You're not bringing home one of Apple's
newly released Mac Pro systems
without spending a small fortune -- pricing starts at $2,999 for a quad-core model and $3,999 for a 6-core foundation, both of which are rocking dual graphics cards. There's some seriously powerful hardware inside these machines, but are they worth the asking price?
That's up to the buyer to decide, and to help answer that question, Macworld
got its hands on an 8-core Intel Xeon E5 (3.0GHz) configuration and put the system through its paces. It also had 32GB of RAM, 512GB of flash storage, and dual AMD FirePro D700 graphics with 6GB of video memory per card.
As you might expect, this thing made easy-work out of Macworld's
gamut of benchmarks. Its Speedmark 9 score of 312 bested all other Apple systems that came before it, including the second-place finisher, a 27-inch iMac quad-core 3.5GHz CTO configuration from late 2013 that scored 288.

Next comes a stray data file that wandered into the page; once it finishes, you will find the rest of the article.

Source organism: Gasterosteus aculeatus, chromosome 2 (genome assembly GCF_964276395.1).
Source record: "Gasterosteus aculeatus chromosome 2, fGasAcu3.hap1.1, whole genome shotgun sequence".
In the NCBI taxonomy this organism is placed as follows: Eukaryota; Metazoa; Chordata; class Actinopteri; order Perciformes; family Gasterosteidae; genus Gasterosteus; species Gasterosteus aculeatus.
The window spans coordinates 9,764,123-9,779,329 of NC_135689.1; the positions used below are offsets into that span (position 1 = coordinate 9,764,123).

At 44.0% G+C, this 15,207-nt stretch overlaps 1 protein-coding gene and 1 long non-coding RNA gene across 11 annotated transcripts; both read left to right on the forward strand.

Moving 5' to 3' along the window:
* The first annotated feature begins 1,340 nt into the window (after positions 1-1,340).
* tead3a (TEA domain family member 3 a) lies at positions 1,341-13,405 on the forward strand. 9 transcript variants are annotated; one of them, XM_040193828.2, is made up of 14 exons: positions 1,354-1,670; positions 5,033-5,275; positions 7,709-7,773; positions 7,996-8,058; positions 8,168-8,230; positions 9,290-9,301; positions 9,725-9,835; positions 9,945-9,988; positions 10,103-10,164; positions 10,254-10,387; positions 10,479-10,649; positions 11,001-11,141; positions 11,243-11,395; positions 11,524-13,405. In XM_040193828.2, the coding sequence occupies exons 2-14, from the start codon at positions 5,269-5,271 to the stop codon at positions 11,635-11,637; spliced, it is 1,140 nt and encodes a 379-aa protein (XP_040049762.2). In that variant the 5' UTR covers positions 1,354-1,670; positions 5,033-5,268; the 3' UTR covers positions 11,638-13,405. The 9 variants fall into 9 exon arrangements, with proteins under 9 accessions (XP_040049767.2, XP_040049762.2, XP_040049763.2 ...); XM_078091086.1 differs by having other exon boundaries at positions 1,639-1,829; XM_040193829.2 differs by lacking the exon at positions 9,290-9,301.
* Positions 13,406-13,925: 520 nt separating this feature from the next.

"The 13 individual test results that make up Speedmark, show that the new Mac Pro really shined in processor-intensive tests like HandBrake encoding, the Cinebench CPU benchmark, MathematicaMark and Photoshop," Macworld
Perhaps most impressive are the Final Cut Pro X benchmarks. The 8-core Mac Pro took just 15.8 seconds to import 60 seconds worth of 3840x2086 clips into a 4K project; it took 100.7 seconds for a 2012 model Mac Pro with a 6-core processor. Rendering and applying filters took the 8-core Mac Pro 39.1 seconds versus 154.4 seconds for year's Mac Pro.
We'll have our own in-depth review of Apple's new Mac Pro system soon, so if you haven't already, be sure to bookmark us and keep checking back!